Filipino Jazz Retrospective:
Novemberly Liner Notes
Novemberly commemorates bygone generations. It also plays with some traditions and icons about love & memory. The title combines the month that a concert was held in honor of musician-composer Flip Nuñez with the name of a tune that my parents enjoyed. In the back of the best music store on Alvarado Street in Monterey, Abinante Music, my dad thumbed through the selection of sheet music stuffed into a revolving wire rack. He handed the blue chart to me: "Here, this is a good song." It was "Tenderly," a standard written by Jack Lawrence and Walter Gross in 1947.
Joseph "Flip" Nuñez (1931-1995) was a giant of a talent. He could sing, play the piano, and write tunes-a triple threat. He was a musician's musician. San Francisco Manilatown poet like Al Robles recalls listening to Nuñez in Fillmore clubs. Toward the end of his life, Nuñez became a hero to a younger generation of musicians that grew up in his shadow. Weeks before a November concert in 1995 that would have featured him as the headliner, Nuñez passed away. What started out as a fundraising concert for the Bay Area advocacy group Filipinos for Affirmative Action (FAA) became a living musical tribute-not only to Nuñez but also to the legacy of jazz music by Filipinos in the United States. I also performed that night; I was scared stiff. My family was in the audience. On the original recordings, you can hear my mom laughing at my jokes in between the tunes on my set. It was also the last time my dad would hear me play live.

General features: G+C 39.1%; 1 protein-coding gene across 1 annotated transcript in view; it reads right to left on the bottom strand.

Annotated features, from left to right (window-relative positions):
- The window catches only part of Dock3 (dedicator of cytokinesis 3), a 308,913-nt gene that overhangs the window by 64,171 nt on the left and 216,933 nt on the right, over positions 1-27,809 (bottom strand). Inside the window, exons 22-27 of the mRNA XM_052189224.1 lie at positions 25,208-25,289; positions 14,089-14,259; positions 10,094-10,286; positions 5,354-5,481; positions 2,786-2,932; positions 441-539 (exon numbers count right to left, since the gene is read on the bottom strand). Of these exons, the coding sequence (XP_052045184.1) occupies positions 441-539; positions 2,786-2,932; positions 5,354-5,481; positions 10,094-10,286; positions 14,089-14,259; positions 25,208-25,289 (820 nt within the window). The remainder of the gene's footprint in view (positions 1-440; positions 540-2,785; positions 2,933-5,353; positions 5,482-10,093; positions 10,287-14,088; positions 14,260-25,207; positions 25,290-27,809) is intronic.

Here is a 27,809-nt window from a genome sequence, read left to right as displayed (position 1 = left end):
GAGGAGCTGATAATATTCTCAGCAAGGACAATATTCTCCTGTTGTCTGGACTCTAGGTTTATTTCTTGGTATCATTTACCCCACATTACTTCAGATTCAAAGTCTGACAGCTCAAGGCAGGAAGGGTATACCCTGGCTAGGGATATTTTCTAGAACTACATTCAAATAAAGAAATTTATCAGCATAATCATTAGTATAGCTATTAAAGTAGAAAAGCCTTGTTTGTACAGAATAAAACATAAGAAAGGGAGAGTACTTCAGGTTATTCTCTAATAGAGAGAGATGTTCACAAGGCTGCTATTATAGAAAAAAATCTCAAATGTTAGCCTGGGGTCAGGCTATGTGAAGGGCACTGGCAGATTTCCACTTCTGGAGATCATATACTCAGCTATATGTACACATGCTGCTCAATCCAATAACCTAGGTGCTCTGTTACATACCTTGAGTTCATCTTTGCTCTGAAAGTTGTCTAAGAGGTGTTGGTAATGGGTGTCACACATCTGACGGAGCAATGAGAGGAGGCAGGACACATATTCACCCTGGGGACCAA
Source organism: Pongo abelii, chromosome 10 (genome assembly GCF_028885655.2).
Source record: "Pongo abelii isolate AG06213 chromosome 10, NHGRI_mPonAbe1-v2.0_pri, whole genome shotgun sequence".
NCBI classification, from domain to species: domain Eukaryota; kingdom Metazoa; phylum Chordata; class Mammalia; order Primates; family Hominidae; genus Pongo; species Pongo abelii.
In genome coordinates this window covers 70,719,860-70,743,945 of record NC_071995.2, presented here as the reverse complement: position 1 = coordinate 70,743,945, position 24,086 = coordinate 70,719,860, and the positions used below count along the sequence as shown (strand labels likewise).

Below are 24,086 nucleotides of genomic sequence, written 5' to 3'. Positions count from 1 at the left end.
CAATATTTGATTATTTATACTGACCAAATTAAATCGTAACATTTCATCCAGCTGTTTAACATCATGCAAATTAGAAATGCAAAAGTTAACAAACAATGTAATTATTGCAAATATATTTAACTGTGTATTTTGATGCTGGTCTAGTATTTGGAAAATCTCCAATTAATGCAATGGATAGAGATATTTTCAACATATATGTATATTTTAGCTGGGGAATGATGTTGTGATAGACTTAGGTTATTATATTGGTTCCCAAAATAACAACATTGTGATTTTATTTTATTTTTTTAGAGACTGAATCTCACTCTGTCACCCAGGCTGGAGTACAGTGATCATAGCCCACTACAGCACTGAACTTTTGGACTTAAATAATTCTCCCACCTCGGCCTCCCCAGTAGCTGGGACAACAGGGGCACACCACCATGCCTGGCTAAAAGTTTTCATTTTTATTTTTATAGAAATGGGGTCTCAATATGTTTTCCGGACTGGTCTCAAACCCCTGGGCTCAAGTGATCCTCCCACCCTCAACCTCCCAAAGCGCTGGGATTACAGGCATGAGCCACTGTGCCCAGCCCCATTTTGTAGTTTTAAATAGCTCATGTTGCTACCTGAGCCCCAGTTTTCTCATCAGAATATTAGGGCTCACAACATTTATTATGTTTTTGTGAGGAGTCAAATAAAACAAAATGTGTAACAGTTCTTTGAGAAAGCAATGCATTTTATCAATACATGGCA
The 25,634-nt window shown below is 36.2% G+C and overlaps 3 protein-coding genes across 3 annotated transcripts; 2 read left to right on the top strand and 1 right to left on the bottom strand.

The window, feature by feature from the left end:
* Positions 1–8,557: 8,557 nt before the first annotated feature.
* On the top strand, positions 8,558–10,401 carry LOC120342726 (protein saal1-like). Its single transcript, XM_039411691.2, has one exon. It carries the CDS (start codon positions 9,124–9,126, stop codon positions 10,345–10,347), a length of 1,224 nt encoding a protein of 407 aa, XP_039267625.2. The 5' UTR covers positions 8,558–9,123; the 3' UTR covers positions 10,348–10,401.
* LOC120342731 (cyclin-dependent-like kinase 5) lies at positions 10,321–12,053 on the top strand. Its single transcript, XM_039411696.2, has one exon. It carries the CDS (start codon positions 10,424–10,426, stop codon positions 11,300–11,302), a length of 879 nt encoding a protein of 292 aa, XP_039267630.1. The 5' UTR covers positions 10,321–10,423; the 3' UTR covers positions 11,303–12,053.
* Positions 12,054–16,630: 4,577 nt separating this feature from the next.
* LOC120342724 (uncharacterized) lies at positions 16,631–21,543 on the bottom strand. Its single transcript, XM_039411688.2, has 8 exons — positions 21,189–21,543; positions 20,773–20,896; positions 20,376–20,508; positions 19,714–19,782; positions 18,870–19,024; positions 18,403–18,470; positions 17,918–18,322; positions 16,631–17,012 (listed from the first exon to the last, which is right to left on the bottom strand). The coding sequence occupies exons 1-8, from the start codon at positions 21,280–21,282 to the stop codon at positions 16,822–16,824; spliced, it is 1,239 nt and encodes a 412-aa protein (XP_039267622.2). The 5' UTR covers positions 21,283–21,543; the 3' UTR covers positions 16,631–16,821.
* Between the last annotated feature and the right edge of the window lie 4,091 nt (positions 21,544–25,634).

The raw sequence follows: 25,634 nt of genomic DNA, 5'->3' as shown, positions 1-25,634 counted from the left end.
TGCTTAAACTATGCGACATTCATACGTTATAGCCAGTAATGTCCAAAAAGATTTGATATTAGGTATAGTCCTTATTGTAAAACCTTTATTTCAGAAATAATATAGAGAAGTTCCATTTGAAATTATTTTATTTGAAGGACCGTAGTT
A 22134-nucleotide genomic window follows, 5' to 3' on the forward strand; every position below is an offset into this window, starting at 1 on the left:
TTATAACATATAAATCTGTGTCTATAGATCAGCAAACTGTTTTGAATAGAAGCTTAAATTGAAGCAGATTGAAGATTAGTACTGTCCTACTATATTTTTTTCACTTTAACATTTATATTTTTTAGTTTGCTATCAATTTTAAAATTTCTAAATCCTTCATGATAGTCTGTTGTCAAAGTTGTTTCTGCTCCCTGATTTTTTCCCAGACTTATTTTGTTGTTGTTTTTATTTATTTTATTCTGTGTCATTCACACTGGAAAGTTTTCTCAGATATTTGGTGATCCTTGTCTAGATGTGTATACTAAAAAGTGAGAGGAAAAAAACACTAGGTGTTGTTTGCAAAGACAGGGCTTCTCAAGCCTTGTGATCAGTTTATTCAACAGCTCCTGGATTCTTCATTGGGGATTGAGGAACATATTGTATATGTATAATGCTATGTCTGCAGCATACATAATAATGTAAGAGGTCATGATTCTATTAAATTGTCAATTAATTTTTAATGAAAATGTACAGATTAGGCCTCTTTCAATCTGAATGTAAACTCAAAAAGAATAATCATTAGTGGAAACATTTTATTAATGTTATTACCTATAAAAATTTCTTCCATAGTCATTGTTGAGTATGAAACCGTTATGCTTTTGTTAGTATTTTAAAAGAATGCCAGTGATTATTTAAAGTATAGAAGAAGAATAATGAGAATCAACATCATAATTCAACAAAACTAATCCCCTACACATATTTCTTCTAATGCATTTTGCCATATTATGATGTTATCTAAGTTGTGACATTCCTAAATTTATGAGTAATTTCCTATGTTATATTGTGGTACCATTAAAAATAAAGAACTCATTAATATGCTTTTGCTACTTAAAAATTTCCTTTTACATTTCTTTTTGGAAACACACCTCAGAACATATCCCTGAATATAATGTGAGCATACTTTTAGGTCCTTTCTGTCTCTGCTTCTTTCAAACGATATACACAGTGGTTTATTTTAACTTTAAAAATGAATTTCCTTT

When I think of this music, I think of my heroes-folks like my parents, musicians like Nuñez-how they loved music of all types-jazz, mambo, pop tunes, show tunes, anything that kept you humming, tapping, or dancing. My parents were my first music teachers. They sang all the time, danced until my brother and I laughed or were embarrassed, and played vinyl records and 8-track cassettes. Buried somewhere in my folks' garage is a reel-to-reel player my dad brought back from Germany where he was stationed as a staff sergeant in the 1970s. They listened to Clark Terry, Harry Belafonte, Tom Jones, Jack Jones, Charo, Engelbert Humperdinck, and Mac Davis. They passed on their love of music to their kids, even though we had our own ideas about what was cool. When my brother and I were growing up near Fort Ord, California, the battle lines were drawn on Sunday nights. We wanted to watch Solid Gold (and the Solid Gold dancers) while my folks stuck with the Lawrence Welk orchestra. For us, the only radio programming worth listening to was the locally produced independent operators like KSPB, home of "Super Soul Sunday." The best music back then was on TV: MV3 with Richard Blade, NightFlight on the USA Network, and eventually MTV. Even at times when we didn't always listen to each other, we never stopped listening to the music that kept us satisfied like the feeling of having finished a great meal.
On Saturday, 18 November 1995, FAA held their second "Lasa ng Jazz" (Taste of Jazz) concert at the Jack Adams Hall in San Francisco. The event gathered together at least three generations of Filipino/American musicians. With the passing of Bobby Enriquez and Flip Nuñez, Stockton-based pianist and singer would be considered the dean of Filipino jazz musicians in the Bay Area. He and his sister led a set of obscure and well-loved standards. Tenio's piano playing was elegant and restrained; his singing tone was soothing and looked to a time when the lyrics of jazz ballads allowed ordinary folks to claim love better than everyday speech. Saxophonist Melecio Magdaluyo teamed up with percussionist-composer Dana Nuñez (Flip's daughter) in a jazz/funk combo called Network. Their set was tight, playful and soulful. The Ben Luis/Nito Medina (bass and guitar respectively) charmed with blues and straight ahead tunes. My set followed one by flautist Raym Picardo, who opted for standards like "Ceora" and a solo rendition of "Body and Soul."